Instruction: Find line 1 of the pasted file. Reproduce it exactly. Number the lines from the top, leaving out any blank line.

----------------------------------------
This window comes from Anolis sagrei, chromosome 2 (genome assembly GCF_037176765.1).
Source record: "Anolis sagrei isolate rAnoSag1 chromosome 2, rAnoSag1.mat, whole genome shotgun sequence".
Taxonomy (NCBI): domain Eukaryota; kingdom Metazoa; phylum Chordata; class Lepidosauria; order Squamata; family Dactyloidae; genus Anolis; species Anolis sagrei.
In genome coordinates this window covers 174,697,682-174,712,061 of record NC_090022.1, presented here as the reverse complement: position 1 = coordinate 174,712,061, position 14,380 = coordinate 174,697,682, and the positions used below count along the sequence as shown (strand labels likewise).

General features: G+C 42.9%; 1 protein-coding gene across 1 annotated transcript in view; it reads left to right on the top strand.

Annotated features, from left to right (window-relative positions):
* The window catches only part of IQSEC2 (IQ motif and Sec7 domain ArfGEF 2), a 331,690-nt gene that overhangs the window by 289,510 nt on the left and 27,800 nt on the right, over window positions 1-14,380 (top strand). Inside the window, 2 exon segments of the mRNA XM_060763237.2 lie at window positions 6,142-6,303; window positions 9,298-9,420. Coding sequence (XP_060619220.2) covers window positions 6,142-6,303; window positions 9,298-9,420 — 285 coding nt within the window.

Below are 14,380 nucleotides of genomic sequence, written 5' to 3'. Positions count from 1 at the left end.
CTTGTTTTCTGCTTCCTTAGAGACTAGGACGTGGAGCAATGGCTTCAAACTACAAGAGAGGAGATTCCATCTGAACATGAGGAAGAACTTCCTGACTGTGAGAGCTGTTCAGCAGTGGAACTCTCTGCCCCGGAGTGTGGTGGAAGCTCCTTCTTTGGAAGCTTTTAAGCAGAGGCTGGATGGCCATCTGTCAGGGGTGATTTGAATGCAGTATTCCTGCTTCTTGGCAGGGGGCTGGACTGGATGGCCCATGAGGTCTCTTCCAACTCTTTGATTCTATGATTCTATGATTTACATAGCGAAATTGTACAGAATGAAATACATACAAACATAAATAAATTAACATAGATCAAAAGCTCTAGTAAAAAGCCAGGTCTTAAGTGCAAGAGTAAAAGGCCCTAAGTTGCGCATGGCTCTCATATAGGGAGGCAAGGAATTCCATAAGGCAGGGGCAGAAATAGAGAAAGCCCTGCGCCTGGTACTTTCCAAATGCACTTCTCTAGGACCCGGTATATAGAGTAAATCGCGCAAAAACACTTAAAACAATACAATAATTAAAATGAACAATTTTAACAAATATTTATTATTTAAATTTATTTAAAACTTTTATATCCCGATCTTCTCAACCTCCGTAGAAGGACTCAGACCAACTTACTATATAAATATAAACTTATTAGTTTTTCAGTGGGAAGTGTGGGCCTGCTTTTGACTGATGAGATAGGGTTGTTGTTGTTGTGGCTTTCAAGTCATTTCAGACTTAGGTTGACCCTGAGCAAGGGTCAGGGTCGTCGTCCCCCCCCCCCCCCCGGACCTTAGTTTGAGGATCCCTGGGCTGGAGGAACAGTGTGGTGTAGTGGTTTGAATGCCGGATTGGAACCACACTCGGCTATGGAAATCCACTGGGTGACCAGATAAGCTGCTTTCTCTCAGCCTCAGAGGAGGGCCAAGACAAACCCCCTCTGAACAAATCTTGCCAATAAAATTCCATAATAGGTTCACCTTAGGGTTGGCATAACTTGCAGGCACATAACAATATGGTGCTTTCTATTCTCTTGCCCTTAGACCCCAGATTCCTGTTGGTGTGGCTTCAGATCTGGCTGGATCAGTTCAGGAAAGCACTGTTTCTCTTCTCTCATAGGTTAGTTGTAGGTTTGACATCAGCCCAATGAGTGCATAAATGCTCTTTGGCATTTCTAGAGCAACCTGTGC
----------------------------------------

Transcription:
This window comes from Anolis sagrei, chromosome 2 (genome assembly GCF_037176765.1).